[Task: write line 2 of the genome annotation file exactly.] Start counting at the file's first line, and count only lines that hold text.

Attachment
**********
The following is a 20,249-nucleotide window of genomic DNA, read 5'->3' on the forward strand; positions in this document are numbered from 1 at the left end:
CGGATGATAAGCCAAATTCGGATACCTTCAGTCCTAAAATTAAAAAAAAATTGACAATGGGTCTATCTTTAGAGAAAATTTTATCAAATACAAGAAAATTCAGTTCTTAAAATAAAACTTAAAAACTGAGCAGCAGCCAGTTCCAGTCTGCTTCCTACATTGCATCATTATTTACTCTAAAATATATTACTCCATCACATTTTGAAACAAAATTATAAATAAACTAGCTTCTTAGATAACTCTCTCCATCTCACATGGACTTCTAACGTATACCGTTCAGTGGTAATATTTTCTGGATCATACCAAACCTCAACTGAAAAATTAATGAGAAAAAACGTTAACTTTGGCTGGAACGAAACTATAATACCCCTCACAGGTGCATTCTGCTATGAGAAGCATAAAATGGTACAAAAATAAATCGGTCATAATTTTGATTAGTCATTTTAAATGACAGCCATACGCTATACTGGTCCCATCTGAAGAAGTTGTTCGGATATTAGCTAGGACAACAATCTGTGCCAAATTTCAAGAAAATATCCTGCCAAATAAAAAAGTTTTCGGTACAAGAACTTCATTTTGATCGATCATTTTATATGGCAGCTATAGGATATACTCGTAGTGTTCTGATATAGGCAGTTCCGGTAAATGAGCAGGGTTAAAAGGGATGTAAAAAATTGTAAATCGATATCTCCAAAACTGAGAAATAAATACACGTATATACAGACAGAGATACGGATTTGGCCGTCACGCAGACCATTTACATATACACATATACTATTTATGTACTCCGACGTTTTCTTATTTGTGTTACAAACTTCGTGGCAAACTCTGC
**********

CGGATGATAAGCCAAATTCGGATACCTTCAGTCCTAAAATTAAAAAAAAATTGACAATGGGTCTATCTTTAGAGAAAATTTTATCAAATACAAGAAAATTCAGTTCTTAAAATAAAACTTAAAAACTGAGCAGCAGCCAGTTCCAGTCTGCTTCCTACATTGCATCATTATTTACTCTAAAATATATTACTCCATCACATTTTGAAACAAAATTATAAATAAACTAGCTTCTTAGATAACTCTCTCCATCTCACATGGACTTCTAACGTATACCGTTCAGTGGTAATATTTTCTGGATCATACCAAACCTCAACTGAAAAATTAATGAGAAAAAACGTTAACTTTGGCTGGAACGAAACTATAATACCCCTCACAGGTGCATTCTGCTATGAGAAGCATAAAATGGTACAAAAATAAATCGGTCATAATTTTGATTAGTCATTTTAAATGACAGCCATACGCTATACTGGTCCCATCTGAAGAAGTTGTTCGGATATTAGCTAGGACAACAATCTGTGCCAAATTTCAAGAAAATATCCTGCCAAATAAAAAAGTTTTCGGTACAAGAACTTCATTTTGATCGATCATTTTATATGGCAGCTATAGGATATACTCGTAGTGTTCTGATATAGGCAGTTCCGGTAAATGAGCAGGGTTAAAAGGGATGTAAAAAATTGTAAATCGATATCTCCAAAACTGAGAAATAAATACACGTATATACAGACAGAGATACGGATTTGGCCGTCACGCAGACCATTTACATATACACATATACTATTTATGTACTCCGACGTTTTCTTATTTGTGTTACAAACTTCGTGGCAAACTCTGC